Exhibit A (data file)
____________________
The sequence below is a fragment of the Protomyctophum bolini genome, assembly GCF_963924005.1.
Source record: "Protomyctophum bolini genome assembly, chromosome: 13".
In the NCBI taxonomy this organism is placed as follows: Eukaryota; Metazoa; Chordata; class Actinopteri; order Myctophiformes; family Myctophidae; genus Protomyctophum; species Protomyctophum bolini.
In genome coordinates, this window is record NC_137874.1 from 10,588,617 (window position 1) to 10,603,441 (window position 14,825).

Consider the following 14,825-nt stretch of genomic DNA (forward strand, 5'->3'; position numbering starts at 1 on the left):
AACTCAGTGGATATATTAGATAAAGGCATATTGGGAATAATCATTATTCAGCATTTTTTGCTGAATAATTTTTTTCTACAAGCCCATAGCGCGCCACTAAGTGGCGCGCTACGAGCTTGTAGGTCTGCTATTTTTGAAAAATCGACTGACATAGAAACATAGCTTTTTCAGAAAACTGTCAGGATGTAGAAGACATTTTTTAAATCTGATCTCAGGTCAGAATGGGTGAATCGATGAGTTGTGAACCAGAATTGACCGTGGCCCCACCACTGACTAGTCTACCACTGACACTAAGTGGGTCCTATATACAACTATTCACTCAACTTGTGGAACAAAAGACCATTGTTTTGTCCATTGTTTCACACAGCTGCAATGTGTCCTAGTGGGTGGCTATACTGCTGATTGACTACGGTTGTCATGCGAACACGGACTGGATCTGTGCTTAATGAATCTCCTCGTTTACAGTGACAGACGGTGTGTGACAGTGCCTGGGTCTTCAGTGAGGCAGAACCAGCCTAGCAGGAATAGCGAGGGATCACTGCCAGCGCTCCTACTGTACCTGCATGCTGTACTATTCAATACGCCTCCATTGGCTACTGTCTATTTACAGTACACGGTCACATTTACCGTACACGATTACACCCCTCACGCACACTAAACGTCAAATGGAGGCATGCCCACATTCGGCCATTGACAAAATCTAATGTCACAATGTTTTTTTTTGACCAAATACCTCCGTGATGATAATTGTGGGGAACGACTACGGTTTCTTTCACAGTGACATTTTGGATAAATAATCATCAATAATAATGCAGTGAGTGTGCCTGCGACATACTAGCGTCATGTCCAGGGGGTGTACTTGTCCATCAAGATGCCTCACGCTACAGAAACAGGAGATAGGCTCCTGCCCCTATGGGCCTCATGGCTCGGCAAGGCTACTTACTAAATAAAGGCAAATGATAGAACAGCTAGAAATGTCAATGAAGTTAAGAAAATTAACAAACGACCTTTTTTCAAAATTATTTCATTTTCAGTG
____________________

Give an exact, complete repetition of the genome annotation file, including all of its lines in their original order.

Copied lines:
The sequence below is a fragment of the Protomyctophum bolini genome, assembly GCF_963924005.1.
Source record: "Protomyctophum bolini genome assembly, chromosome: 13".
In the NCBI taxonomy this organism is placed as follows: Eukaryota; Metazoa; Chordata; class Actinopteri; order Myctophiformes; family Myctophidae; genus Protomyctophum; species Protomyctophum bolini.
In genome coordinates, this window is record NC_137874.1 from 10,588,617 (window position 1) to 10,603,441 (window position 14,825).

Consider the following 14,825-nt stretch of genomic DNA (forward strand, 5'->3'; position numbering starts at 1 on the left):
AACTCAGTGGATATATTAGATAAAGGCATATTGGGAATAATCATTATTCAGCATTTTTTGCTGAATAATTTTTTTCTACAAGCCCATAGCGCGCCACTAAGTGGCGCGCTACGAGCTTGTAGGTCTGCTATTTTTGAAAAATCGACTGACATAGAAACATAGCTTTTTCAGAAAACTGTCAGGATGTAGAAGACATTTTTTAAATCTGATCTCAGGTCAGAATGGGTGAATCGATGAGTTGTGAACCAGAATTGACCGTGGCCCCACCACTGACTAGTCTACCACTGACACTAAGTGGGTCCTATATACAACTATTCACTCAACTTGTGGAACAAAAGACCATTGTTTTGTCCATTGTTTCACACAGCTGCAATGTGTCCTAGTGGGTGGCTATACTGCTGATTGACTACGGTTGTCATGCGAACACGGACTGGATCTGTGCTTAATGAATCTCCTCGTTTACAGTGACAGACGGTGTGTGACAGTGCCTGGGTCTTCAGTGAGGCAGAACCAGCCTAGCAGGAATAGCGAGGGATCACTGCCAGCGCTCCTACTGTACCTGCATGCTGTACTATTCAATACGCCTCCATTGGCTACTGTCTATTTACAGTACACGGTCACATTTACCGTACACGATTACACCCCTCACGCACACTAAACGTCAAATGGAGGCATGCCCACATTCGGCCATTGACAAAATCTAATGTCACAATGTTTTTTTTTGACCAAATACCTCCGTGATGATAATTGTGGGGAACGACTACGGTTTCTTTCACAGTGACATTTTGGATAAATAATCATCAATAATAATGCAGTGAGTGTGCCTGCGACATACTAGCGTCATGTCCAGGGGGTGTACTTGTCCATCAAGATGCCTCACGCTACAGAAACAGGAGATAGGCTCCTGCCCCTATGGGCCTCATGGCTCGGCAAGGCTACTTACTAAATAAAGGCAAATGATAGAACAGCTAGAAATGTCAATGAAGTTAAGAAAATTAACAAACGACCTTTTTTCAAAATTATTTCATTTTCAGTG